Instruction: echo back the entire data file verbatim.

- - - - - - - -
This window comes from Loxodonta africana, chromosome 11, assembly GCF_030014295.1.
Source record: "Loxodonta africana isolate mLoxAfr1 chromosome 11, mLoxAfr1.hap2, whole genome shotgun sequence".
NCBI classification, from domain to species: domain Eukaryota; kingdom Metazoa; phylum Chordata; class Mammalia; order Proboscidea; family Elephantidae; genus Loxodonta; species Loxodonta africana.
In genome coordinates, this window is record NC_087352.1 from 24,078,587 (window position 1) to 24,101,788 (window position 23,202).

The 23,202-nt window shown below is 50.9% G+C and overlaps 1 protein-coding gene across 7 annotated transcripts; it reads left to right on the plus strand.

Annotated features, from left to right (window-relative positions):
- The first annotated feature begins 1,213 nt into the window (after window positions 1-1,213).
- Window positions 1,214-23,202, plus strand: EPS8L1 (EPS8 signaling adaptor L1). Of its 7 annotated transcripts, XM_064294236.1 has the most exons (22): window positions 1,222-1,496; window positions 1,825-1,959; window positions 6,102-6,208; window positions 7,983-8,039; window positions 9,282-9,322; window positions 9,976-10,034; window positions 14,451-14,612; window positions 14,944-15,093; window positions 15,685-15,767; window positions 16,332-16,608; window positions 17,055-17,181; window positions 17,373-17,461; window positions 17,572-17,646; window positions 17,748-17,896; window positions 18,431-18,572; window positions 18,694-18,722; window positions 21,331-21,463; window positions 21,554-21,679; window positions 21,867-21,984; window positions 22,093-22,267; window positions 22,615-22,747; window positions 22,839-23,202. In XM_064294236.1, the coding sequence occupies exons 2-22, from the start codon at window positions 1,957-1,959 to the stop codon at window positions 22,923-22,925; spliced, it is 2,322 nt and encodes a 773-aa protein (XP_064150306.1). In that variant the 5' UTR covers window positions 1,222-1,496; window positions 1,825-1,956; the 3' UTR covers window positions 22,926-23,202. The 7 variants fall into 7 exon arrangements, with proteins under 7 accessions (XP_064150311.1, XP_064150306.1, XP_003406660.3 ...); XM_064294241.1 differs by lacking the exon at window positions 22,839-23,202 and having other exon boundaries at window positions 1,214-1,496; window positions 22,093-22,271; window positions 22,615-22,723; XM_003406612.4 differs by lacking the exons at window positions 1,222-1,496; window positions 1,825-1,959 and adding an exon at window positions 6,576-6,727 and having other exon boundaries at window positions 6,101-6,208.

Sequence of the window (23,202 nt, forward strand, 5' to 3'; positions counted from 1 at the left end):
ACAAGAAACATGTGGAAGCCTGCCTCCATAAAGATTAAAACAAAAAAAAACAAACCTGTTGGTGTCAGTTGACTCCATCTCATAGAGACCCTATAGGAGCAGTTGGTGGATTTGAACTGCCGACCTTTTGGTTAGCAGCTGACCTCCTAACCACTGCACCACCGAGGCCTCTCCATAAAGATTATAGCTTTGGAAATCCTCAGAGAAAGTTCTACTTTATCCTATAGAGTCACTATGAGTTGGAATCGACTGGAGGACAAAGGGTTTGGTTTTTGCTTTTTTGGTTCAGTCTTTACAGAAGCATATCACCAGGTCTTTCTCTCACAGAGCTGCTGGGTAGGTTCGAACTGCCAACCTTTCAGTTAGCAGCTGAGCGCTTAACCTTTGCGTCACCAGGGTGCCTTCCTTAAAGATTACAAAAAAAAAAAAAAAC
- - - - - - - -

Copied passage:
This window comes from Loxodonta africana, chromosome 11, assembly GCF_030014295.1.
Source record: "Loxodonta africana isolate mLoxAfr1 chromosome 11, mLoxAfr1.hap2, whole genome shotgun sequence".
NCBI classification, from domain to species: domain Eukaryota; kingdom Metazoa; phylum Chordata; class Mammalia; order Proboscidea; family Elephantidae; genus Loxodonta; species Loxodonta africana.
In genome coordinates, this window is record NC_087352.1 from 24,078,587 (window position 1) to 24,101,788 (window position 23,202).

The 23,202-nt window shown below is 50.9% G+C and overlaps 1 protein-coding gene across 7 annotated transcripts; it reads left to right on the plus strand.

Annotated features, from left to right (window-relative positions):
- The first annotated feature begins 1,213 nt into the window (after window positions 1-1,213).
- Window positions 1,214-23,202, plus strand: EPS8L1 (EPS8 signaling adaptor L1). Of its 7 annotated transcripts, XM_064294236.1 has the most exons (22): window positions 1,222-1,496; window positions 1,825-1,959; window positions 6,102-6,208; window positions 7,983-8,039; window positions 9,282-9,322; window positions 9,976-10,034; window positions 14,451-14,612; window positions 14,944-15,093; window positions 15,685-15,767; window positions 16,332-16,608; window positions 17,055-17,181; window positions 17,373-17,461; window positions 17,572-17,646; window positions 17,748-17,896; window positions 18,431-18,572; window positions 18,694-18,722; window positions 21,331-21,463; window positions 21,554-21,679; window positions 21,867-21,984; window positions 22,093-22,267; window positions 22,615-22,747; window positions 22,839-23,202. In XM_064294236.1, the coding sequence occupies exons 2-22, from the start codon at window positions 1,957-1,959 to the stop codon at window positions 22,923-22,925; spliced, it is 2,322 nt and encodes a 773-aa protein (XP_064150306.1). In that variant the 5' UTR covers window positions 1,222-1,496; window positions 1,825-1,956; the 3' UTR covers window positions 22,926-23,202. The 7 variants fall into 7 exon arrangements, with proteins under 7 accessions (XP_064150311.1, XP_064150306.1, XP_003406660.3 ...); XM_064294241.1 differs by lacking the exon at window positions 22,839-23,202 and having other exon boundaries at window positions 1,214-1,496; window positions 22,093-22,271; window positions 22,615-22,723; XM_003406612.4 differs by lacking the exons at window positions 1,222-1,496; window positions 1,825-1,959 and adding an exon at window positions 6,576-6,727 and having other exon boundaries at window positions 6,101-6,208.

Sequence of the window (23,202 nt, forward strand, 5' to 3'; positions counted from 1 at the left end):
ACAAGAAACATGTGGAAGCCTGCCTCCATAAAGATTAAAACAAAAAAAAACAAACCTGTTGGTGTCAGTTGACTCCATCTCATAGAGACCCTATAGGAGCAGTTGGTGGATTTGAACTGCCGACCTTTTGGTTAGCAGCTGACCTCCTAACCACTGCACCACCGAGGCCTCTCCATAAAGATTATAGCTTTGGAAATCCTCAGAGAAAGTTCTACTTTATCCTATAGAGTCACTATGAGTTGGAATCGACTGGAGGACAAAGGGTTTGGTTTTTGCTTTTTTGGTTCAGTCTTTACAGAAGCATATCACCAGGTCTTTCTCTCACAGAGCTGCTGGGTAGGTTCGAACTGCCAACCTTTCAGTTAGCAGCTGAGCGCTTAACCTTTGCGTCACCAGGGTGCCTTCCTTAAAGATTACAAAAAAAAAAAAAAAC